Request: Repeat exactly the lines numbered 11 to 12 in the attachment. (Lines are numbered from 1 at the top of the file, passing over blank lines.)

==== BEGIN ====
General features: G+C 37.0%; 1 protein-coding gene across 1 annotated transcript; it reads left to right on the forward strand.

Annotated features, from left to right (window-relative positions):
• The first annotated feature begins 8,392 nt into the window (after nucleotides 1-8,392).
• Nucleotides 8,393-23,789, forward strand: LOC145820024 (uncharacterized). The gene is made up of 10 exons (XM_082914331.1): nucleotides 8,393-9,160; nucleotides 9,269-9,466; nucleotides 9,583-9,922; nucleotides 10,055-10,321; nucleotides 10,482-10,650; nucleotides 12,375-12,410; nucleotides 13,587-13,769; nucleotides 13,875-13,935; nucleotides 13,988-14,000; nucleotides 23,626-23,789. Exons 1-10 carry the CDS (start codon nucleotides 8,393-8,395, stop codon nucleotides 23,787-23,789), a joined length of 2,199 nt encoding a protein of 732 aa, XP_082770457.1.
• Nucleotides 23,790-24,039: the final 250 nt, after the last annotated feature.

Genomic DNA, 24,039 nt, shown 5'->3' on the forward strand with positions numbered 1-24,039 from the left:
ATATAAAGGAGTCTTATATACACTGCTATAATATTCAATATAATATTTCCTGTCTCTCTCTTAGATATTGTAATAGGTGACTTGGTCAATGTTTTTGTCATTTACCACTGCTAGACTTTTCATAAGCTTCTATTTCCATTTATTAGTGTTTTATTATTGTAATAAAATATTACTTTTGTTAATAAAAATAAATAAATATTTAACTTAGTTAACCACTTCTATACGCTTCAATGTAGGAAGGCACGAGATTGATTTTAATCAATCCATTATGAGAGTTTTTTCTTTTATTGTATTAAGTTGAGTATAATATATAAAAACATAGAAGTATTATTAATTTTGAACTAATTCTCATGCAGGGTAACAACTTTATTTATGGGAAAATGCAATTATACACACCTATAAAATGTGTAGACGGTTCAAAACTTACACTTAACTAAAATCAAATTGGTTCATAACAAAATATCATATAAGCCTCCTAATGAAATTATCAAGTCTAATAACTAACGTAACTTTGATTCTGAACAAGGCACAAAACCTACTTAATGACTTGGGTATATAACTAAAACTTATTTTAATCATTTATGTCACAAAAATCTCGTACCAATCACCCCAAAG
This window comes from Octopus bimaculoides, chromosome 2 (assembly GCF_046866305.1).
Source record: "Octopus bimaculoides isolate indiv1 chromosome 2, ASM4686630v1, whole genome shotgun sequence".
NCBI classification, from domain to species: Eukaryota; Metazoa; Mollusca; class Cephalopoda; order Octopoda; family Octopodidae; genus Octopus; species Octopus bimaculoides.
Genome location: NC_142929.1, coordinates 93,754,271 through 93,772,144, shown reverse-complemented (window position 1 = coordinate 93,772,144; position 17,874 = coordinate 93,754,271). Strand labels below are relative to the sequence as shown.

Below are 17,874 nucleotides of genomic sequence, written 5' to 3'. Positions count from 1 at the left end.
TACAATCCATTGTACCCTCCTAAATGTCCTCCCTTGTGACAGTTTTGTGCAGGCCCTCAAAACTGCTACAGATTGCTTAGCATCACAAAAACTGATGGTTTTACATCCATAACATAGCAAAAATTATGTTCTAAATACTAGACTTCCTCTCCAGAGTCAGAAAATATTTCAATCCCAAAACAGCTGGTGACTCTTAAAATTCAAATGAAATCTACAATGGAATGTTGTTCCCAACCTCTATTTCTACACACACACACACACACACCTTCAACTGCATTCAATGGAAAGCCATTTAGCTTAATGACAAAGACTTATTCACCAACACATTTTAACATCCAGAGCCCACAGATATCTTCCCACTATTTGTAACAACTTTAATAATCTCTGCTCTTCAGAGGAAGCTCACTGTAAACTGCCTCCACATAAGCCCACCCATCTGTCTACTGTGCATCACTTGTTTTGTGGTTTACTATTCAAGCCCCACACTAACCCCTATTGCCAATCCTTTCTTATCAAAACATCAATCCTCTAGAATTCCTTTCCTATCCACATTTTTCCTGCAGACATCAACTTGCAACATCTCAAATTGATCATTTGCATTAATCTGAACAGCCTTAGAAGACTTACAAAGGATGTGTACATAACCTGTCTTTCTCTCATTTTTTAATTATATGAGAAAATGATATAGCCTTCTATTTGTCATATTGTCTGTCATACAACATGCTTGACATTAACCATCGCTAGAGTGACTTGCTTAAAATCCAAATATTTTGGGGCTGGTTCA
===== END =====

Genome location: NC_142929.1, coordinates 93,754,271 through 93,772,144, shown reverse-complemented (window position 1 = coordinate 93,772,144; position 17,874 = coordinate 93,754,271). Strand labels below are relative to the sequence as shown.

Below are 17,874 nucleotides of genomic sequence, written 5' to 3'. Positions count from 1 at the left end.